Has super-accelerated digitalization led to more documents needing printing, or less? One document management professional shares his views on this topic…

By 2025, global data creation is expected to double to 180ZB. Hardcopy documents are now a liability in the global race to achieve Net Zero carbon footprints, but they inevitably contain valuable data that can be turned documents into an asset, according to Vincent Low, Senior Director, Head of Enterprise Solutions, Canon Singapore.

While digital transformation has already reduced the need for printing some common data, Low noted that 89% of businesses in Singapore were struggling with data proliferation, which ultimately leads to more documents needing to be printed in order for humans to make sense of too much incoming data.

“Businesses, big and small, now need to manage two big challenges in their daily operations — the explosion of data, and its related connectivity to the Cloud. Despite the (increasing use) of digital documents, many documents and forms are still in print,” Low said, noting how this proliferation can be reduced via modern multi-function printers.

When data is already in print, office workers can use such printers’ scanner functionality to convert data into digital documents for storage in the cloud. From there, the data’s digital utility will be increased because unlimited numbers of people can now access that data, extract key information from it quickly, and even analyze high volumes of data to integrate with back-end enterprise resource planning, customer relationship management and document management systems.

Three ways for embracing data-driven ESG
Low noted that the super-accelerated pace of digital transformation due to the COVID-19 pandemic has been pushing the world toward the ideals of Industry 4.0. However, with environmental, social and governance (ESG) priorities now underlining how organizations should continue transforming their workflows, Low proposed three ways that leaders can balance business priorities with ESG-consciousness:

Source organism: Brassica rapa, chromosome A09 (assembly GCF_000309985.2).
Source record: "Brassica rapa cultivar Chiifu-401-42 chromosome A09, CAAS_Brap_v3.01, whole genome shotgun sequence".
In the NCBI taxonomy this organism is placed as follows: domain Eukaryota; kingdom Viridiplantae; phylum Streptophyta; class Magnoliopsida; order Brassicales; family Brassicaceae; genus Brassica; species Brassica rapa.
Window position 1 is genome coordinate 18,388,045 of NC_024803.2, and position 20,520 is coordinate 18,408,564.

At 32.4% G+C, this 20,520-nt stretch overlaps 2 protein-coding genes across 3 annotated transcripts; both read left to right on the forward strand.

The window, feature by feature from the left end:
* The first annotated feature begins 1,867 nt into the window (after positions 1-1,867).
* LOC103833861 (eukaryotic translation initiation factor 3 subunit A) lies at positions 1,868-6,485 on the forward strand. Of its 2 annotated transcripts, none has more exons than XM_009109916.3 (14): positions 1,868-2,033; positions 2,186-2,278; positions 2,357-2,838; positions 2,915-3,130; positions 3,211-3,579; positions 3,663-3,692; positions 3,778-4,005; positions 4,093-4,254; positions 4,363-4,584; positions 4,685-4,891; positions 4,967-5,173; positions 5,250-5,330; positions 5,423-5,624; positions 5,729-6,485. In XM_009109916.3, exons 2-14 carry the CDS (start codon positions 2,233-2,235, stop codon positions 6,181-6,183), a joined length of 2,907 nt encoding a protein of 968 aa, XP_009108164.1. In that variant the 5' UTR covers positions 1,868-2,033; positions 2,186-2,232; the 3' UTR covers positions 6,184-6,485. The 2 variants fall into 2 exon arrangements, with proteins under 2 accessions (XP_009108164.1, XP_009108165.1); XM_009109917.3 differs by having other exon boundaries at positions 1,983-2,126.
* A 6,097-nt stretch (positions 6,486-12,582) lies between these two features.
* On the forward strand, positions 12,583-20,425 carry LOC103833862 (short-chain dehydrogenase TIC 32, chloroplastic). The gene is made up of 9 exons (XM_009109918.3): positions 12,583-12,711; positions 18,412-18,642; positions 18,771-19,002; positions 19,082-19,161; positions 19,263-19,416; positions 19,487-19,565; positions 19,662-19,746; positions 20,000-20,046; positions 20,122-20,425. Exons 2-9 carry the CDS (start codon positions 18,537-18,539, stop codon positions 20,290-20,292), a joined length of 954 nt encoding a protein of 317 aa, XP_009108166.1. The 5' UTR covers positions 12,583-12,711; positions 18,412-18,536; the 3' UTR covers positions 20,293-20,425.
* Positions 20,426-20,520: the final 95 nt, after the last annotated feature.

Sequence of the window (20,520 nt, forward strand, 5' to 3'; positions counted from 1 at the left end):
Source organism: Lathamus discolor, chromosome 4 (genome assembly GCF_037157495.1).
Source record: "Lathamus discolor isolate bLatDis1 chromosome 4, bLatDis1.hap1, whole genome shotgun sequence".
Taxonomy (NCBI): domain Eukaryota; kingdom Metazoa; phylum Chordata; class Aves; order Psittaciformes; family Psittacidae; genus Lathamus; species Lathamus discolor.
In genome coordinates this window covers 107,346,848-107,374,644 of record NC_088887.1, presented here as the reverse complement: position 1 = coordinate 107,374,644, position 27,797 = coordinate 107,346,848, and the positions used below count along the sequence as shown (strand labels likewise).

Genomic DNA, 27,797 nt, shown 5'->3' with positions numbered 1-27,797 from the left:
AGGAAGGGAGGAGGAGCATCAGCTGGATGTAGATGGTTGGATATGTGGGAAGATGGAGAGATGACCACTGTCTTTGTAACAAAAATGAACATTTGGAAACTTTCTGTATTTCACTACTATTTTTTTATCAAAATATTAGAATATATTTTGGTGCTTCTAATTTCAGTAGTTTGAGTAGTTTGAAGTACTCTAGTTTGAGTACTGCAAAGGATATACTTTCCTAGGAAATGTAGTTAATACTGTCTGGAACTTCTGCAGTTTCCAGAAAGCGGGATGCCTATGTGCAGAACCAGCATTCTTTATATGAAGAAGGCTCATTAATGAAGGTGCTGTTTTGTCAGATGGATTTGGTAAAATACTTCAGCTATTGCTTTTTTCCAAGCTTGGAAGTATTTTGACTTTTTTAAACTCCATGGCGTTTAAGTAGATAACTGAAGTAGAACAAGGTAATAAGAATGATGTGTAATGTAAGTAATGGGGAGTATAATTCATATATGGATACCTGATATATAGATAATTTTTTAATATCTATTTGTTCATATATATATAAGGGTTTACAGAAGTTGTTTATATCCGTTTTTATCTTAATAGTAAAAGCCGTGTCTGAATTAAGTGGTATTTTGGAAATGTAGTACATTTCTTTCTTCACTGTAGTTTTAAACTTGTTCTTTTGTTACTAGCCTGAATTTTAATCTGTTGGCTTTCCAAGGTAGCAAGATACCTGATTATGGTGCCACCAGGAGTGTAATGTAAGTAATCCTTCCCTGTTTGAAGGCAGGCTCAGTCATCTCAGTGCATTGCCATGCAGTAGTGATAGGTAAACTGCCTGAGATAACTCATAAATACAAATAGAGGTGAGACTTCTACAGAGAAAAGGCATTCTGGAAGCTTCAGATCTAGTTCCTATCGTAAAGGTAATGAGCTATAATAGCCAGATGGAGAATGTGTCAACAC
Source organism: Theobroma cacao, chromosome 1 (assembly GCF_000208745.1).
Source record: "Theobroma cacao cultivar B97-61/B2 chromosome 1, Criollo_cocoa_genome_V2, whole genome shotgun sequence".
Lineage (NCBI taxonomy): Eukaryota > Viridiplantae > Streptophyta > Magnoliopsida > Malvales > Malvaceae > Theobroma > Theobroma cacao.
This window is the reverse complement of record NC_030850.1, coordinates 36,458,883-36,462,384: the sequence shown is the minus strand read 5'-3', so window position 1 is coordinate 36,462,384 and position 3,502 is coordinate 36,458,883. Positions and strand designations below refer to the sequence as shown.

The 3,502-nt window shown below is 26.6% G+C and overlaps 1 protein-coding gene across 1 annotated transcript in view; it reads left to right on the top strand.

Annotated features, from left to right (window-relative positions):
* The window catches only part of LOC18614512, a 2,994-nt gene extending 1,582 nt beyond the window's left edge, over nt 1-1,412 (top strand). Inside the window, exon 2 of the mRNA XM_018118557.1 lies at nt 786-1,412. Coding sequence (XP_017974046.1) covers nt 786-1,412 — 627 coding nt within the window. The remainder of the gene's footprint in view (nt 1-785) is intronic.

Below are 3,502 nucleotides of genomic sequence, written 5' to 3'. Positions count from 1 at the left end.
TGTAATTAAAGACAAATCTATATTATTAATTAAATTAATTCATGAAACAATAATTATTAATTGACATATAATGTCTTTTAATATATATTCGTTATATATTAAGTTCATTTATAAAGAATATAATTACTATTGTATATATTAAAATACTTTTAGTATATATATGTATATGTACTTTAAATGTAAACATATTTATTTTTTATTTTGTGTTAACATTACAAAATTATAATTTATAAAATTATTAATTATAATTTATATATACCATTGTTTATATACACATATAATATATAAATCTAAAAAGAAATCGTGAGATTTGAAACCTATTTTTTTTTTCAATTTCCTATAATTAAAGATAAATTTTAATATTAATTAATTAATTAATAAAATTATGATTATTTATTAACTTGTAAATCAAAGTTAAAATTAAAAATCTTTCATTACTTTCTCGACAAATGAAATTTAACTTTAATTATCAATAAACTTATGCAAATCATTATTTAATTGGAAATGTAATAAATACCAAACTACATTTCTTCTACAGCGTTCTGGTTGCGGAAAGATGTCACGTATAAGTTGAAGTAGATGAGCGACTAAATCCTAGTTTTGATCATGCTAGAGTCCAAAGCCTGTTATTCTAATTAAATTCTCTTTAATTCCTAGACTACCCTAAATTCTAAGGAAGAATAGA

1. Be data-driven decision makers
      Using data-driven insights in your decision-making can pave the way for many opportunities. Develop your business strategies through a methodological approach and invest in disruptive technologies to reap long-term benefits.

      For instance, IoT devices in smart factories result in greater productivity and quality. Monitoring of manufacturing processes done by AI rather than humans, also allows for efficient and early detection of errors, which translates into lower manufacturing costs and labor resources required.

    2. Recognize your business’s corporate social responsibility; balance profit with purpose
      Leaders with a clear vision for their company are not driven only by the profit motive. It is the bigger purpose that fuels them: creating products that are more socially or environmentally conscious. This in turn generates new revenue streams and improves their accountability to investors.

    3. Commit to training and growing talent
      Lastly, good leaders in the ESG-first age identify the skill sets that their existing employees need to remain competitive throughout continual ESG-conscious digital transformation.

      Such employees are constantly motivated to reach their full potential and productivity, through cloud-based solutions. As Industry 4.0 unfolds, we will witness the merger between the virtual world and the real world. Leaders need to embrace workforce development in addition to staying committed to their corporate purpose and vision, and adopting a data-focused approach.